close menu

Your Sky Tonight: Potentially Dazzling Meteor Shower for North America

No plans for this evening? Our solar system may have an idea for you. At around 2am EDT (11pm PST) this evening, North America may be in store for a dazzling meteor shower as the Earth passes through debris ejected from the comet 209P/LINEAR.

This ‘dust’ was likely sloughed off 209P/LINEAR during the 18th, 19th, and 20th centuries and is just now intersecting with the Earth’s orbit. If the comet was highly active during those periods, we could be in for a show. The shower is tentatively being called the May Camelopardalids. This name is derived from the expectation that the shower will appear to originate from the constellation Camelopardalis.

Camelopardalis IP

H.A. Ray‘s diagram of Camelopardalis’ stars. The word “Camelopardalis” intuitively translates to leopard-camel or ‘giraffe’. This diagram shows the stars which connect to form the giraffe shape that inspired the name.

“Some forecasters have predicted a meteor storm of more than 200 meteors per hour,” said Bill Cooke on NASA’s website. Cooke is the lead for NASA’s Meteoroid Environment Office, a department within NASA that is responsible for analyzing the risks that meteors may pose to spacecrafts. “We have no idea what the comet was doing in the 1800s. The parent comet doesn’t appear to be very active now, so there could be a great show, or there could be little activity.”

Scientists at the Marshall Spaceflight Center predict the shower will be active from 10:30pm on May 23 to 7am on May 24 EDT and peak between 2am and 4am EDT on May 24. If you’re in an area of high light pollution or a region of North America that is expecting heavy cloud cover, you may want to check the event out on the NASA website. NASA will be offering a live feed of the event from Huntsville, Alabama and starting at around 11 pm EDT, Bill Cooke will be hosting a live web chat to field any questions you may have.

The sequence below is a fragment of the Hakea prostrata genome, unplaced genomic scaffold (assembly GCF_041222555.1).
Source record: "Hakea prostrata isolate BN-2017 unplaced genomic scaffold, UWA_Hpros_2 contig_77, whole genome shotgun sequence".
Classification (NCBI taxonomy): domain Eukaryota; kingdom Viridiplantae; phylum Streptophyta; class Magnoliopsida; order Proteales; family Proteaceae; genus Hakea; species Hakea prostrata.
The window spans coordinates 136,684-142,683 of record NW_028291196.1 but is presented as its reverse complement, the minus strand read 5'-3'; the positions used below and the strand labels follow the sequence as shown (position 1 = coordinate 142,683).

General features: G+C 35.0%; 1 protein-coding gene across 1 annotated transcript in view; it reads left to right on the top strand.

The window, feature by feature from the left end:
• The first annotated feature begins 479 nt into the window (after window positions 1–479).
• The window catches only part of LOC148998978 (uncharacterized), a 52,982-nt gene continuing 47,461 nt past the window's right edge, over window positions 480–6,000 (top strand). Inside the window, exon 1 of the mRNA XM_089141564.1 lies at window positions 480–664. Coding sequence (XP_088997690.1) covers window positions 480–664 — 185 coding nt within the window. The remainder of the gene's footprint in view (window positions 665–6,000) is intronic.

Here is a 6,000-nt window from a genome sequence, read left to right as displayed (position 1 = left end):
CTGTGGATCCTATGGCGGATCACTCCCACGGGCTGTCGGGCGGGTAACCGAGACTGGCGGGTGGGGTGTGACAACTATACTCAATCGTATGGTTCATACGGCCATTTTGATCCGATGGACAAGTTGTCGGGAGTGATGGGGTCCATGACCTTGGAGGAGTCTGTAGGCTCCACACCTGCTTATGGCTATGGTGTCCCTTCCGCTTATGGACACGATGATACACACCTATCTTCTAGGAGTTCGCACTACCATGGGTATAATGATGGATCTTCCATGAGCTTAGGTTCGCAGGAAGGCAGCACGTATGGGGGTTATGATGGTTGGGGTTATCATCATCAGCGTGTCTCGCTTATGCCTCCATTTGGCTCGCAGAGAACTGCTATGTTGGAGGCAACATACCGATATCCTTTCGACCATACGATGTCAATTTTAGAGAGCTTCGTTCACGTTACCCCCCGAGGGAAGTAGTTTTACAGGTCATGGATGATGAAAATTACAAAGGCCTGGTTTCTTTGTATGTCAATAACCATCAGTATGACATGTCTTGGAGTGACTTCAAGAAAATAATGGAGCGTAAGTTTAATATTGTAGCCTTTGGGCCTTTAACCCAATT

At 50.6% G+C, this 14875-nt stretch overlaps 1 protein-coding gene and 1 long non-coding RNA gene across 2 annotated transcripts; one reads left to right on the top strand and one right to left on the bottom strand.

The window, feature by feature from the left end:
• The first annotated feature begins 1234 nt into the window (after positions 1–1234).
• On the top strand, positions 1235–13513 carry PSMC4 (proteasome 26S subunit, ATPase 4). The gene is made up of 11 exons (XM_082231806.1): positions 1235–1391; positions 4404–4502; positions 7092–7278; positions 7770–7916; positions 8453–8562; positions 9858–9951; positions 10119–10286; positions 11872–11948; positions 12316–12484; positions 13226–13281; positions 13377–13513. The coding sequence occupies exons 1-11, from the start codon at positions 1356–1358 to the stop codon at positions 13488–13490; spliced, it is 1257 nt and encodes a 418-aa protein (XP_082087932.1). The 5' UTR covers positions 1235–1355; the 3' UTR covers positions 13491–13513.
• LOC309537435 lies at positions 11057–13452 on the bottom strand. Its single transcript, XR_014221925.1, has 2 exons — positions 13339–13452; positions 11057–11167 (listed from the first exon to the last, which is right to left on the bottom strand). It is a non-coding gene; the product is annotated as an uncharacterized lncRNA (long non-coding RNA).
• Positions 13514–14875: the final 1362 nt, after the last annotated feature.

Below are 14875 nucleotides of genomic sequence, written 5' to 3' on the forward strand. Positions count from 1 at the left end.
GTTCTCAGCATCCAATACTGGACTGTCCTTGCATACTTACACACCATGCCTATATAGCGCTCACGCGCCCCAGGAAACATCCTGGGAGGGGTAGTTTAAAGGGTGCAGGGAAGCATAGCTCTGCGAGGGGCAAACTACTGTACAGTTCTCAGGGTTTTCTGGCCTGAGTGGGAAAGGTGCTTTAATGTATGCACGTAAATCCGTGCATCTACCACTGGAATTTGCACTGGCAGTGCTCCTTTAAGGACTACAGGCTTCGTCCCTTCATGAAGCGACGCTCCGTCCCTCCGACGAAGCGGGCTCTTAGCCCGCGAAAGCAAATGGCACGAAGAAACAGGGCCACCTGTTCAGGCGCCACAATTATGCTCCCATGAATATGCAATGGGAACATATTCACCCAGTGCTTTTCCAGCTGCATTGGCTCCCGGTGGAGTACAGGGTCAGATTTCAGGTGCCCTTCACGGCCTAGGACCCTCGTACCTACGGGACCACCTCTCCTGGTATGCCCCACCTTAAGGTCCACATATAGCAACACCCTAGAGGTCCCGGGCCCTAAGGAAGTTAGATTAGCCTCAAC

Which of you North American nerds will be viewing this potentially powerful light show this evening? Do you have faith that your hometown’s light pollution levels are low enough for a good show or will you be tuning in to the NASA website to ensure a good seat? Let us know in the comments section.


IMAGES: Camelopardalis constellation map visualization by AugPi, Leonid meteor by Navicore

MY NEIGHBOR TOTORO: A Visual Appreciation

MY NEIGHBOR TOTORO: A Visual Appreciation

World Penguin Day Reminder: Penguin Mouths are Nightmare Pits

World Penguin Day Reminder: Penguin Mouths are Nightmare Pits

St. Vincent Covers The Rolling Stones' Funky

St. Vincent Covers The Rolling Stones' Funky "Emotional Rescue"



  1. Eric Teske says:

    I caught a pretty good one in central Indiana, it even left a smoke trail! Animated GIF on my bloggy blog

  2. Linnea says:

    One of the perks of living in rural Maine us that there is almost no light pollution, but it’s been pretty cloudy, so I still might miss it. 

  3. I drove out to the hills above Chatsworth,CA  and found a good dark spot. Saw about half a dozen was-it-or-wasn’t-it ones and one amazing full-shower-of-sparks-oh-my-god one. Was out for about 45 mins before the clouds rolled in at 12:30 or so.

  4. Noah Davis says:

    The shower is’t what they said itt’l be on the news! I only got a few streaks, not a sky full of them. Still very cool and once in a lifestime.

  5. AC says:

    I’ll be watching/photographing from south central Kentucky…right now the sky is clear, hopefully it stays that way!!

  6. Garry Bell says:

    Can I see it on Google sky?       😉

  7. Jared Price says:

    I am going to be looking for the meteor shower in Louisiana. Fingers crossed. 

  8. Matt Silver says:

    I’m going to attempt some time-lapse photography tonight.  Hope it will be worth staying up tonight!